8. Quantum Yield Determination Based on Photon Number Measurement, Protocols for Firefly Bioluminescence Reactions.

    PubMed

    Niwa, Kazuki

    2016-01-01

    Quantum yield (QY), which is defined as the probability of photon production by a single bio/chemiluminescence reaction, is an important factor to characterize luminescence light intensity emitted diffusively from the reaction solution mixture. Here, methods to measure number of photons to determine QY according to the techniques of national radiometry standards are described. As an example, experiments using firefly bioluminescence reactions are introduced.

  9. High Photoluminescence Quantum Yield in Band Gap Tunable Bromide Containing Mixed Halide Perovskites.

    PubMed

    Sutter-Fella, Carolin M; Li, Yanbo; Amani, Matin; Ager, Joel W; Toma, Francesca M; Yablonovitch, Eli; Sharp, Ian D; Javey, Ali

    2016-01-13

    Hybrid organic-inorganic halide perovskite based semiconductor materials are attractive for use in a wide range of optoelectronic devices because they combine the advantages of suitable optoelectronic attributes and simultaneously low-cost solution processability. Here, we present a two-step low-pressure vapor-assisted solution process to grow high quality homogeneous CH3NH3PbI3-xBrx perovskite films over the full band gap range of 1.6-2.3 eV. Photoluminescence light-in versus light-out characterization techniques are used to provide new insights into the optoelectronic properties of Br-containing hybrid organic-inorganic perovskites as a function of optical carrier injection by employing pump-powers over a 6 orders of magnitude dynamic range. The internal luminescence quantum yield of wide band gap perovskites reaches impressive values up to 30%. This high quantum yield translates into substantial quasi-Fermi level splitting and high "luminescence or optically implied" open-circuit voltage. Most importantly, both attributes, high internal quantum yield and high optically implied open-circuit voltage, are demonstrated over the entire band gap range (1.6 eV ≤ Eg ≤ 2.3 eV). These results establish the versatility of Br-containing perovskite semiconductors for a variety of applications and especially for the use as high-quality top cell in tandem photovoltaic devices in combination with industry dominant Si bottom cells. PMID:26691065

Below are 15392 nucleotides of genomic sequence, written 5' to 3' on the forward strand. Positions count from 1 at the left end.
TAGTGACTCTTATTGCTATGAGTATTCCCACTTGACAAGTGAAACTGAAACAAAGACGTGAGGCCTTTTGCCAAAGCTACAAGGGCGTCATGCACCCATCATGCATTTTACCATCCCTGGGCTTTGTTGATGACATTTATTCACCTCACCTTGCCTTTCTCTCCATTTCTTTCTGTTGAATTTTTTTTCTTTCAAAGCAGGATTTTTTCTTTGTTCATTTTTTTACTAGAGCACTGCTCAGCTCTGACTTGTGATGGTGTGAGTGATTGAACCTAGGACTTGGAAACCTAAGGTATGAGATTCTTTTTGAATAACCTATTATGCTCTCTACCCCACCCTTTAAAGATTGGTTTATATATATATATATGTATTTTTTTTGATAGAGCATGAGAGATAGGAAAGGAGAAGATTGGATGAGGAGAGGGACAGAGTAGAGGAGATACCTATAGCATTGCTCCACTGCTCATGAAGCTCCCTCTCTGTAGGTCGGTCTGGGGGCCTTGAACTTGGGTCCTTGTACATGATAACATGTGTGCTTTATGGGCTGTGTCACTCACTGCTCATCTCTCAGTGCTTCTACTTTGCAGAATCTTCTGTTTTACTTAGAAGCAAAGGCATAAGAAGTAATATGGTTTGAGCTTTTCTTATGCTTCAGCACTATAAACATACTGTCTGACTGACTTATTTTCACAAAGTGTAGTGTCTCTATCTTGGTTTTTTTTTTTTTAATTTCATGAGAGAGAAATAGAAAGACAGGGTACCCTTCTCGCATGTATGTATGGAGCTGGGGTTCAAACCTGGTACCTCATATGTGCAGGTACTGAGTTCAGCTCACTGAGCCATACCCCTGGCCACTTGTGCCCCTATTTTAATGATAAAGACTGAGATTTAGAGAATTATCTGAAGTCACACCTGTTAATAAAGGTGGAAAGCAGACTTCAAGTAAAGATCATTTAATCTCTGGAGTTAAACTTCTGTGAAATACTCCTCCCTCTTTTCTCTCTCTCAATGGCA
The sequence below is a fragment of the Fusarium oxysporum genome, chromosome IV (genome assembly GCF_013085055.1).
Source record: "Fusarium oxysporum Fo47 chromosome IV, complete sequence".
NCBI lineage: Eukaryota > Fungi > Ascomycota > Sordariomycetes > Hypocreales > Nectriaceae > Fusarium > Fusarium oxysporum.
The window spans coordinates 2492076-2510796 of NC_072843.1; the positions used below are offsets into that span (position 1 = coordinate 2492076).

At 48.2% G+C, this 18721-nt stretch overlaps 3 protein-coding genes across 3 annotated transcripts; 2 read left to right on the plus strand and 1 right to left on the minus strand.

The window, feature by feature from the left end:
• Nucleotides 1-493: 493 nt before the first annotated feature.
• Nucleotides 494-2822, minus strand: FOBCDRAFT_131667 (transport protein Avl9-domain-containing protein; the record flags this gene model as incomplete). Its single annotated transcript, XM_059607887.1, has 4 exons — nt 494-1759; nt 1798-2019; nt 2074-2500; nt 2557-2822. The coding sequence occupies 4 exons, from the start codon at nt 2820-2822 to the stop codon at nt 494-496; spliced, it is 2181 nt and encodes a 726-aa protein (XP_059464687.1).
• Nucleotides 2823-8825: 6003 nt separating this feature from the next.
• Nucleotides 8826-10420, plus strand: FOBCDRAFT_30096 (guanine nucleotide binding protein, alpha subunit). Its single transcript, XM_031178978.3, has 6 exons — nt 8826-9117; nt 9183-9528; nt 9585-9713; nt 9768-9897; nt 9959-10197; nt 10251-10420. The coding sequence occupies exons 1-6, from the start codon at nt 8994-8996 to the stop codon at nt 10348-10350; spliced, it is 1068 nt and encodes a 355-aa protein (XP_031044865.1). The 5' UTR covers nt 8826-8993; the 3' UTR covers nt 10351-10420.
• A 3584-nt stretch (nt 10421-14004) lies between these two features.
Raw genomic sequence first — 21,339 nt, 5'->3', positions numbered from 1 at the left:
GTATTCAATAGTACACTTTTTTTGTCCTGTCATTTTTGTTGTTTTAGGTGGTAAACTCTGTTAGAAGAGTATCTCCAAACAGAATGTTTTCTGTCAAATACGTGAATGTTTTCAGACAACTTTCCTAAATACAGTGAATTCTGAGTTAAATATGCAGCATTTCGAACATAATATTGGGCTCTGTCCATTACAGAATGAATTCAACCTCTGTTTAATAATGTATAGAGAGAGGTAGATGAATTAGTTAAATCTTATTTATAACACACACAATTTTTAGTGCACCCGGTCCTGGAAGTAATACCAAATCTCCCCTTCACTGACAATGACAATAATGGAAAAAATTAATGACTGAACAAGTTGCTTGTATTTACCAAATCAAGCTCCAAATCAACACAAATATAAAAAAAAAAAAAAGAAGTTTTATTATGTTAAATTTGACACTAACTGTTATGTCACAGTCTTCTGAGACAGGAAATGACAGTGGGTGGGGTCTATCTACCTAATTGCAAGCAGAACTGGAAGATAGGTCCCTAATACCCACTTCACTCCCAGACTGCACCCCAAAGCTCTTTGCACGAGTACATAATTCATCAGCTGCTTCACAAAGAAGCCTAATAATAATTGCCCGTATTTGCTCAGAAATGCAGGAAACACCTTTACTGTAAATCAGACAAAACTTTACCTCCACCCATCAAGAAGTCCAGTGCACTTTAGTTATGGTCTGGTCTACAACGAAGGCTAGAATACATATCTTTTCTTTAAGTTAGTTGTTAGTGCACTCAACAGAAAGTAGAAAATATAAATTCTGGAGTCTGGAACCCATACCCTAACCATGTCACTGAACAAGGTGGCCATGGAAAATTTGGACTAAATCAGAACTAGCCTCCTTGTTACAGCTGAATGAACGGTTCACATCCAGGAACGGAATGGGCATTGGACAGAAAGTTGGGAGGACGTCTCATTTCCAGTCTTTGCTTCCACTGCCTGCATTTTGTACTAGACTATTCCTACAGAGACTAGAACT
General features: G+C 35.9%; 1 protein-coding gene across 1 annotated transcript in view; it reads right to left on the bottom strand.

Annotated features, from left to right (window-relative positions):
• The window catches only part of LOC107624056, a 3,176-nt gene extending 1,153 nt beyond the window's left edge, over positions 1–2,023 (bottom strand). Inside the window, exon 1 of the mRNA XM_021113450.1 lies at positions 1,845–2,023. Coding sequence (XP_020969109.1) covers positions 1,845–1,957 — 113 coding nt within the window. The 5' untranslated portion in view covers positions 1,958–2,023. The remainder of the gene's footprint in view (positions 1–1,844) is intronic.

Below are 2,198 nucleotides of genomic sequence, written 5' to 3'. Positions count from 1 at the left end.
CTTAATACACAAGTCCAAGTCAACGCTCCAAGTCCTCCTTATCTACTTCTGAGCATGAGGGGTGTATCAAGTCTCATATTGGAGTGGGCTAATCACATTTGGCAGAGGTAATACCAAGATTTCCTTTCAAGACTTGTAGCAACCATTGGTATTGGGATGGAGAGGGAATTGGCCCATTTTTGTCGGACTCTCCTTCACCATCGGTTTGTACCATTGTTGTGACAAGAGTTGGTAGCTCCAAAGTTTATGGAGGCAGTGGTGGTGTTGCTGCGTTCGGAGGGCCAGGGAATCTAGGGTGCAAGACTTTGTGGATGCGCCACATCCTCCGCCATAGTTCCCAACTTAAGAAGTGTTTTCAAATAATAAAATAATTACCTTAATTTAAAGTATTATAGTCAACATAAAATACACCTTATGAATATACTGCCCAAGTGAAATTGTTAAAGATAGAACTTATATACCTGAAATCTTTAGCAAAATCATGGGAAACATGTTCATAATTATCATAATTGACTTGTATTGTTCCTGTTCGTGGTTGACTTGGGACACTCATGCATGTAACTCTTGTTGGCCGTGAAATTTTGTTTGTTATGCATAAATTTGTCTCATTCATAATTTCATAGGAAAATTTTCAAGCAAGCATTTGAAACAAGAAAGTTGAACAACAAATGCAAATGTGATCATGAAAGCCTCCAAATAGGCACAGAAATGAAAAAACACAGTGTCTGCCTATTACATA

10. Diffusion limited photoluminescence quantum yields in 1-D semiconductors: single-wall carbon nanotubes.

    PubMed

    Hertel, Tobias; Himmelein, Sabine; Ackermann, Thomas; Stich, Dominik; Crochet, Jared

    2010-12-28